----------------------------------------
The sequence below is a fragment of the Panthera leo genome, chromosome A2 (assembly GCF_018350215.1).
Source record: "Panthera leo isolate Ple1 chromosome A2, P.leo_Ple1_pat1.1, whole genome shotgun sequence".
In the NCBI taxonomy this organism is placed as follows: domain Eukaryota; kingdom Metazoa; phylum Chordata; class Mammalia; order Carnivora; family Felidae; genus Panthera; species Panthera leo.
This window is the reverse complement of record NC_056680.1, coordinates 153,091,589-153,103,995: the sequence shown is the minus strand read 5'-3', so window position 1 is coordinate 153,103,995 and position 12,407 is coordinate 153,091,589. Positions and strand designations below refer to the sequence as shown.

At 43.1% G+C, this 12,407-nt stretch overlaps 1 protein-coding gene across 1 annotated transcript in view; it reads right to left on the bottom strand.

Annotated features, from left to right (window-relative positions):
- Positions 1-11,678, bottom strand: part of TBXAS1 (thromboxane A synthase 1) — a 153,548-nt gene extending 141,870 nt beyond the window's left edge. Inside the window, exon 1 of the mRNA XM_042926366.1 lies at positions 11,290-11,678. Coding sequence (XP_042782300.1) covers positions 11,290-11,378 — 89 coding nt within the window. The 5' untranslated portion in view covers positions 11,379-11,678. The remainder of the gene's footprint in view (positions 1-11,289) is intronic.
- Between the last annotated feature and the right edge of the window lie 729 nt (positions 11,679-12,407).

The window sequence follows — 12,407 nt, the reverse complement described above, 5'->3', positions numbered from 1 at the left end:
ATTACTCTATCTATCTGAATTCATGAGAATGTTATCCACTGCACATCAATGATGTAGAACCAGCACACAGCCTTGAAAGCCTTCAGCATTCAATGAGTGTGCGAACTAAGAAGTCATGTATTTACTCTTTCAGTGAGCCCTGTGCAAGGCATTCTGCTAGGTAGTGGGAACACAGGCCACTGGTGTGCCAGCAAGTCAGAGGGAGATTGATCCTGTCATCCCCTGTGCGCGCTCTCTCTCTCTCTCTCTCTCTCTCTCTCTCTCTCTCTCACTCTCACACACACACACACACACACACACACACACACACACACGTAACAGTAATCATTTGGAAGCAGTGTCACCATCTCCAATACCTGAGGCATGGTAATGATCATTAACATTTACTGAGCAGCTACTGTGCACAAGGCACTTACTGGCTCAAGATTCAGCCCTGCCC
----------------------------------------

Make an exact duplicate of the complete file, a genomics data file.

The sequence below is a fragment of the Panthera leo genome, chromosome A2 (assembly GCF_018350215.1).
Source record: "Panthera leo isolate Ple1 chromosome A2, P.leo_Ple1_pat1.1, whole genome shotgun sequence".
In the NCBI taxonomy this organism is placed as follows: domain Eukaryota; kingdom Metazoa; phylum Chordata; class Mammalia; order Carnivora; family Felidae; genus Panthera; species Panthera leo.
This window is the reverse complement of record NC_056680.1, coordinates 153,091,589-153,103,995: the sequence shown is the minus strand read 5'-3', so window position 1 is coordinate 153,103,995 and position 12,407 is coordinate 153,091,589. Positions and strand designations below refer to the sequence as shown.

At 43.1% G+C, this 12,407-nt stretch overlaps 1 protein-coding gene across 1 annotated transcript in view; it reads right to left on the bottom strand.

Annotated features, from left to right (window-relative positions):
- Positions 1-11,678, bottom strand: part of TBXAS1 (thromboxane A synthase 1) — a 153,548-nt gene extending 141,870 nt beyond the window's left edge. Inside the window, exon 1 of the mRNA XM_042926366.1 lies at positions 11,290-11,678. Coding sequence (XP_042782300.1) covers positions 11,290-11,378 — 89 coding nt within the window. The 5' untranslated portion in view covers positions 11,379-11,678. The remainder of the gene's footprint in view (positions 1-11,289) is intronic.
- Between the last annotated feature and the right edge of the window lie 729 nt (positions 11,679-12,407).

The window sequence follows — 12,407 nt, the reverse complement described above, 5'->3', positions numbered from 1 at the left end:
ATTACTCTATCTATCTGAATTCATGAGAATGTTATCCACTGCACATCAATGATGTAGAACCAGCACACAGCCTTGAAAGCCTTCAGCATTCAATGAGTGTGCGAACTAAGAAGTCATGTATTTACTCTTTCAGTGAGCCCTGTGCAAGGCATTCTGCTAGGTAGTGGGAACACAGGCCACTGGTGTGCCAGCAAGTCAGAGGGAGATTGATCCTGTCATCCCCTGTGCGCGCTCTCTCTCTCTCTCTCTCTCTCTCTCTCTCTCTCTCTCACTCTCACACACACACACACACACACACACACACACACACACACGTAACAGTAATCATTTGGAAGCAGTGTCACCATCTCCAATACCTGAGGCATGGTAATGATCATTAACATTTACTGAGCAGCTACTGTGCACAAGGCACTTACTGGCTCAAGATTCAGCCCTGCCC